Of course, VISEone didn’t restrict himself to using the Dunny form alone within his Tube series concept. Created during the same time period as his Tube Dunny versions in 2011 were two Hello Kitty themed editions, Tube Kitty and Pink Tube Kitty (both ed. of 2), as well as The Black Soul of the Scavengers, an edition of 3 using differing pieces from Kathie Olivas‘ 2008 Scavengers series: Winston, Masao, and Dexter. Around this same time, he crafted the unique Mixed Kitty piece for Domy BooksCast in Plastic exhibition, two tubes issuing forth Hello Kitty illustration adorned ooze over the Sanrio character’s form. VISEone also used the Tube concept on a Playsam produced Streamliner Classic wooden car, intended for Super7‘s Playsam 500 exhibition in April of 2012, though the finished work with its wood tone ooze was not displayed for reasons unknown. Continuing forward, VISEone gave the series a food based twist with the Classic Dunny Mustard and the Tomato Paste Dunny, both made in editions of 10, and the one-of-a-kind O-No! Wasabi piece that used Andrew BellsO-No Sushi (2009) as a base.

Similar VISEone Concepts

Throughout this timeframe VISEone experimented with a similar theme, beginning with the Can Dunny (ed. of 3) dating back to when he was still finishing the first edition of Tube Dunny pieces in January of 2011. Using a larger 8-inch tall Dunny as the base, this variation had the form spilling out of an opened, fullsize paint can. One year later the Process Black Dunny edition, limited to 6 pieces, would feature the drip texture coated forms packaged inside of paint cans, contextualizing them as the last dregs of paint contained within. Revisiting the appearance of the Can Dunny, VISEone’s Mystique was a fiberglass statue created for the Elephant Parade‘s Trier-Luxembourg 2013 event, the life-size baby elephant base being coated with the paint spilling forth rather being part of it.

VISEone’s Tube Dunny-inspired Production Pieces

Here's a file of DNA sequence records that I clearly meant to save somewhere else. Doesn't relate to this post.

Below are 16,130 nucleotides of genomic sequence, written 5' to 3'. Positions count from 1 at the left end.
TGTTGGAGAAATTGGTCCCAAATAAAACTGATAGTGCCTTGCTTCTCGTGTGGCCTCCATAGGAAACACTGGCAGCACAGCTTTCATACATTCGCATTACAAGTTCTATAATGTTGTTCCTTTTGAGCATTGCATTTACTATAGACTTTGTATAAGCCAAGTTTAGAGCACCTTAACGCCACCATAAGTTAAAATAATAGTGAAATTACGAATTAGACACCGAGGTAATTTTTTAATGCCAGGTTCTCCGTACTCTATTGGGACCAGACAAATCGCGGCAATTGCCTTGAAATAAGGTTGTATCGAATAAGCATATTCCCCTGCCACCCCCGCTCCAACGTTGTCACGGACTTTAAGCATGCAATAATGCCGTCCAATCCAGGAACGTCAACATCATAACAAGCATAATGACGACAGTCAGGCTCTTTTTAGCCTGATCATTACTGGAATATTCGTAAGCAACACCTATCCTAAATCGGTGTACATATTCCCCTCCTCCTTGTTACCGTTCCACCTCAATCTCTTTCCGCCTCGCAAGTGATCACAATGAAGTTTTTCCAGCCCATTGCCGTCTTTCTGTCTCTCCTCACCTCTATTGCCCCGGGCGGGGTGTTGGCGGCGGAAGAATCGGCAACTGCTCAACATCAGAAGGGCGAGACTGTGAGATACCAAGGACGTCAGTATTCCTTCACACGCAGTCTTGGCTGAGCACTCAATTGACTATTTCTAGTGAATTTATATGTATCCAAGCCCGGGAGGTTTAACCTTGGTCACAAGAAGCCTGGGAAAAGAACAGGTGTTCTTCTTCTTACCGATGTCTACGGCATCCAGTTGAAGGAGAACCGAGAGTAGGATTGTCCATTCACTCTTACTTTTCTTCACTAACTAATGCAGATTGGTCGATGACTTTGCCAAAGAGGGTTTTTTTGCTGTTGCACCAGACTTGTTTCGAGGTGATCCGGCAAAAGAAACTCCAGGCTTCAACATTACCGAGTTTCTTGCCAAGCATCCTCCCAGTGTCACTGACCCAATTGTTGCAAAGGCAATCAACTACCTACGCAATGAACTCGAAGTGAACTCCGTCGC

Due to the success of the Tube Dunny and similar concepts, VISEone opted to model his first major vinyl production upon the idea, creating the Tube Monster design, a drippy monster issuing from a tube design that was released at the end of 2012 in three color schemes, each limited to 330 pieces: the Black Edition, the Tomato Edition, and the Zombie Juice version. Lacking the juxtoposition created between consumer product aesthetics and hand-crafted artistry, this missing aspect was imbued into the Tube Monster with two mid-2013 editions, the Red Carbon (ed. of 4) and Black Carbon (ed. of 10). For his second major vinyl production, VISEone continued the Tube Monster premise with Zombie Gooo!, depicting a rotting hand oozing forth from the tube. Manufactured in two color schemes, Green (ed. of 450) and Yellow (ed. of 100), these would be the artist’s last designer toy works before shifting his artistic focus, leaving another Tube Monster design, with a grotesquely open maw, digitally sculpted but unrealized.

And while all appearances indicated that 2013 was the final year that VISEone would be active within the designer toy movement, he has recently announced that he’ll once again be working upon the Munny form for an upcoming solo exhibition opening on September 30th, 2017. Will this piece manifest as part of the artist’s Comic Stripped series or will it be in the likeness of his Tube Dunny design? While no indicators have surfaced yet, it seems most likely that it will be something wholly new, inspired and influenced by his added years of active artistic experience.